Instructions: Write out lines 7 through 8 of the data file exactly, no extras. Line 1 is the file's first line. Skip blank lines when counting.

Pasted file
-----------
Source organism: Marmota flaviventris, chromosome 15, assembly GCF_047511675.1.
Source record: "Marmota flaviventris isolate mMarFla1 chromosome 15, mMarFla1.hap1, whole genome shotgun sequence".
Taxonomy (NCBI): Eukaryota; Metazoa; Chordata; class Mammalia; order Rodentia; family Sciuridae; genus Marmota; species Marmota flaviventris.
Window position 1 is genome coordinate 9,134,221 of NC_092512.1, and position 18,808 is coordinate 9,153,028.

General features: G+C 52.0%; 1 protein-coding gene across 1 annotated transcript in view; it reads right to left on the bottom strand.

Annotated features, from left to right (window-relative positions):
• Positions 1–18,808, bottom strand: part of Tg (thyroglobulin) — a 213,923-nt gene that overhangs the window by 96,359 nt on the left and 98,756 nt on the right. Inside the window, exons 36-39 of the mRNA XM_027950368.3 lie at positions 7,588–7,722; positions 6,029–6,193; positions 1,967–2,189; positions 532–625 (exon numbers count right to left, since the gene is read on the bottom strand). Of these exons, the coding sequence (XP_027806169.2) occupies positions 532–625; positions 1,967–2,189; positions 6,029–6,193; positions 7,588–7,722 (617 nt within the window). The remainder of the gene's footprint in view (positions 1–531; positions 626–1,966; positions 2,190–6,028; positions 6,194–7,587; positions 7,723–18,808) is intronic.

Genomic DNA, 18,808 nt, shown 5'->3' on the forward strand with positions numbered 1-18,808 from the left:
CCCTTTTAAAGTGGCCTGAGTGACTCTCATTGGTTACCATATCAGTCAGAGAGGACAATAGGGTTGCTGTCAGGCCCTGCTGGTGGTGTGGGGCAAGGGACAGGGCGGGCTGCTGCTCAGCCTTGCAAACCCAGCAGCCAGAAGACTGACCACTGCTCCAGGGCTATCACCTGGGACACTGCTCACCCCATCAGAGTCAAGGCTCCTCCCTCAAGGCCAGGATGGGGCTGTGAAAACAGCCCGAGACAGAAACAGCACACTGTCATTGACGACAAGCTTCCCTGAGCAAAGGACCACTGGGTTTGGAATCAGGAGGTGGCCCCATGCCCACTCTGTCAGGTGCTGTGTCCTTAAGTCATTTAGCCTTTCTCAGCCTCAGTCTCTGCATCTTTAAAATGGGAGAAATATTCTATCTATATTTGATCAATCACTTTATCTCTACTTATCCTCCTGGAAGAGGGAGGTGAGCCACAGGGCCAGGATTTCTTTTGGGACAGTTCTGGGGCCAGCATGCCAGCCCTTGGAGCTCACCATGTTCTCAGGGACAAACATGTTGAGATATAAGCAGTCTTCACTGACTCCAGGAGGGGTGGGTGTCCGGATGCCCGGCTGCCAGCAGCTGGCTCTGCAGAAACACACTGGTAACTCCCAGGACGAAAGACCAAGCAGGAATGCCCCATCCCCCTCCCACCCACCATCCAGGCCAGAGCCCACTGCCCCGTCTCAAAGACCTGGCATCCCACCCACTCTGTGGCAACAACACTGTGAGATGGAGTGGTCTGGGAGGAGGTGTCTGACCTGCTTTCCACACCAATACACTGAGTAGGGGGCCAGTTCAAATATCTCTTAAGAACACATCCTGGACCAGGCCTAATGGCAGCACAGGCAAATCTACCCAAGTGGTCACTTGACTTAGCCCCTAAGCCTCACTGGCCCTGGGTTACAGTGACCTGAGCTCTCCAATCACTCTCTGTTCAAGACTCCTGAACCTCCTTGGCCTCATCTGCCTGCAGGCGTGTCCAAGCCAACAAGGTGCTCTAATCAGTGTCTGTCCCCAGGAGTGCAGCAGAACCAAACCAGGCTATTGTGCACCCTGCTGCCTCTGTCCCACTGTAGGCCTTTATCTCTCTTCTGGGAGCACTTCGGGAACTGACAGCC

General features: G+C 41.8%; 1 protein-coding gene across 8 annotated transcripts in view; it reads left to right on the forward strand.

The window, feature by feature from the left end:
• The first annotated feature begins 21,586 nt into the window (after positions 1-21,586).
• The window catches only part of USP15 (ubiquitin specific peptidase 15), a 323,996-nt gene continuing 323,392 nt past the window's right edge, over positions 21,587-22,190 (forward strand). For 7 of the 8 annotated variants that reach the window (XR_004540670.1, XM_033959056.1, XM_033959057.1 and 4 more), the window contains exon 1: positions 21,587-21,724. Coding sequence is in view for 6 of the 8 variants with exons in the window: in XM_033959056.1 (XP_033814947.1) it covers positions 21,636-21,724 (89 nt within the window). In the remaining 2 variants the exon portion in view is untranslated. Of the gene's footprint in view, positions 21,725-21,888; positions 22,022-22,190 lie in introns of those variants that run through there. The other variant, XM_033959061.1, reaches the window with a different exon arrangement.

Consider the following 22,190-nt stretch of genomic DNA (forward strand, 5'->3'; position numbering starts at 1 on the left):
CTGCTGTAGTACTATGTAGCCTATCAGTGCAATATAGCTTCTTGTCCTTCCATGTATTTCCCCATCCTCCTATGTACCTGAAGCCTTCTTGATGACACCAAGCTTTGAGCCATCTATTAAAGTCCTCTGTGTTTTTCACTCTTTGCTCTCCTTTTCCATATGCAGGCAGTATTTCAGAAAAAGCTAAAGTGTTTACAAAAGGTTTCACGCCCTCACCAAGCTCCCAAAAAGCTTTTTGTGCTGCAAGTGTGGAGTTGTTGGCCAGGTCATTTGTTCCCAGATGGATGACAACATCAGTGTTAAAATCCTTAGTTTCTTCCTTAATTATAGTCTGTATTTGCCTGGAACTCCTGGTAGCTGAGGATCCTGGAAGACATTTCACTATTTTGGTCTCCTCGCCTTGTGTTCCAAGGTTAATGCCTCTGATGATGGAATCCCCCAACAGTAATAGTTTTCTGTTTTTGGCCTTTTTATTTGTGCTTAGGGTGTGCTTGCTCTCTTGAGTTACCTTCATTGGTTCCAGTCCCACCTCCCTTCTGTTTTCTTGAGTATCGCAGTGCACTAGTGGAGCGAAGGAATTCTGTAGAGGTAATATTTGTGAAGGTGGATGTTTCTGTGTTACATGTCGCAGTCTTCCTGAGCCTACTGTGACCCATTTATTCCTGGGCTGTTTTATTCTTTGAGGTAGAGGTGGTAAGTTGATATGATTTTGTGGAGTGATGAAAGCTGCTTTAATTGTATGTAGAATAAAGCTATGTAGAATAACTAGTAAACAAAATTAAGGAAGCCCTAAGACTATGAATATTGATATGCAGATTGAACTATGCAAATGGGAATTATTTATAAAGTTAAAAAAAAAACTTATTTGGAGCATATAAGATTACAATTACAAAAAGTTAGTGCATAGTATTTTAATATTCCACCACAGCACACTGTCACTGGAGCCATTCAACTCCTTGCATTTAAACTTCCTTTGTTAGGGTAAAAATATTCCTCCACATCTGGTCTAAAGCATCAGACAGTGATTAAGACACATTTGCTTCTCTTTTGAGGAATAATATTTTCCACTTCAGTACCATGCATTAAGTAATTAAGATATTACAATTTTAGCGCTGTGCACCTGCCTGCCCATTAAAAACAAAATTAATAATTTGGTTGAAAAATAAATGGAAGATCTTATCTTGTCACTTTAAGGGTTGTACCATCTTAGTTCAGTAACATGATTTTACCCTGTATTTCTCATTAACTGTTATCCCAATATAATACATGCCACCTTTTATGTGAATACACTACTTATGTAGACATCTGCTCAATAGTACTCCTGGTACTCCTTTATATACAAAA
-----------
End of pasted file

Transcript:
• Positions 1–18,808, bottom strand: part of Tg (thyroglobulin) — a 213,923-nt gene that overhangs the window by 96,359 nt on the left and 98,756 nt on the right. Inside the window, exons 36-39 of the mRNA XM_027950368.3 lie at positions 7,588–7,722; positions 6,029–6,193; positions 1,967–2,189; positions 532–625 (exon numbers count right to left, since the gene is read on the bottom strand). Of these exons, the coding sequence (XP_027806169.2) occupies positions 532–625; positions 1,967–2,189; positions 6,029–6,193; positions 7,588–7,722 (617 nt within the window). The remainder of the gene's footprint in view (positions 1–531; positions 626–1,966; positions 2,190–6,028; positions 6,194–7,587; positions 7,723–18,808) is intronic.

Genomic DNA, 18,808 nt, shown 5'->3' on the forward strand with positions numbered 1-18,808 from the left: